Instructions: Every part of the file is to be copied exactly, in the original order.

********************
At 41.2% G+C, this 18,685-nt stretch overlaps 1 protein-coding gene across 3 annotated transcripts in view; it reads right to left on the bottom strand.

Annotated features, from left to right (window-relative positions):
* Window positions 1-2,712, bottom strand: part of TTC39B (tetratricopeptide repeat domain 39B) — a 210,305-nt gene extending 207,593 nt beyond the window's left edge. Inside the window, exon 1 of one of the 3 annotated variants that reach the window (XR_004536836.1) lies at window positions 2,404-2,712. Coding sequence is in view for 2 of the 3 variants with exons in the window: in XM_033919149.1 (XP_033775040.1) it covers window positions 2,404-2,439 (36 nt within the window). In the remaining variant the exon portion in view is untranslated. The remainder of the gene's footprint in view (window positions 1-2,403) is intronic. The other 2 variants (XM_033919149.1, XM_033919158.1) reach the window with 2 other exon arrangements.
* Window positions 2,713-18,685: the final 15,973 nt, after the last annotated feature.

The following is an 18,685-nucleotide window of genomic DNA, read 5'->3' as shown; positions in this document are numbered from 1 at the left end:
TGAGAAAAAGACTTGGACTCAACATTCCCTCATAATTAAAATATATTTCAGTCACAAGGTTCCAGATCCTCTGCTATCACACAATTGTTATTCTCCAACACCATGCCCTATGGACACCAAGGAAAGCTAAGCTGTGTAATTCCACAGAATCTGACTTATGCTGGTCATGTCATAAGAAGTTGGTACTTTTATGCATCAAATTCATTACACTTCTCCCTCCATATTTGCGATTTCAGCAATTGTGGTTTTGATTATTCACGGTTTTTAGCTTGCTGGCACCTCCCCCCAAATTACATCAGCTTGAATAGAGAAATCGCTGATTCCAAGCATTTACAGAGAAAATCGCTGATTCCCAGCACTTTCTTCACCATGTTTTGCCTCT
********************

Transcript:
At 41.2% G+C, this 18,685-nt stretch overlaps 1 protein-coding gene across 3 annotated transcripts in view; it reads right to left on the bottom strand.

Annotated features, from left to right (window-relative positions):
* Window positions 1-2,712, bottom strand: part of TTC39B (tetratricopeptide repeat domain 39B) — a 210,305-nt gene extending 207,593 nt beyond the window's left edge. Inside the window, exon 1 of one of the 3 annotated variants that reach the window (XR_004536836.1) lies at window positions 2,404-2,712. Coding sequence is in view for 2 of the 3 variants with exons in the window: in XM_033919149.1 (XP_033775040.1) it covers window positions 2,404-2,439 (36 nt within the window). In the remaining variant the exon portion in view is untranslated. The remainder of the gene's footprint in view (window positions 1-2,403) is intronic. The other 2 variants (XM_033919149.1, XM_033919158.1) reach the window with 2 other exon arrangements.
* Window positions 2,713-18,685: the final 15,973 nt, after the last annotated feature.

The following is an 18,685-nucleotide window of genomic DNA, read 5'->3' as shown; positions in this document are numbered from 1 at the left end:
TGAGAAAAAGACTTGGACTCAACATTCCCTCATAATTAAAATATATTTCAGTCACAAGGTTCCAGATCCTCTGCTATCACACAATTGTTATTCTCCAACACCATGCCCTATGGACACCAAGGAAAGCTAAGCTGTGTAATTCCACAGAATCTGACTTATGCTGGTCATGTCATAAGAAGTTGGTACTTTTATGCATCAAATTCATTACACTTCTCCCTCCATATTTGCGATTTCAGCAATTGTGGTTTTGATTATTCACGGTTTTTAGCTTGCTGGCACCTCCCCCCAAATTACATCAGCTTGAATAGAGAAATCGCTGATTCCAAGCATTTACAGAGAAAATCGCTGATTCCCAGCACTTTCTTCACCATGTTTTGCCTCT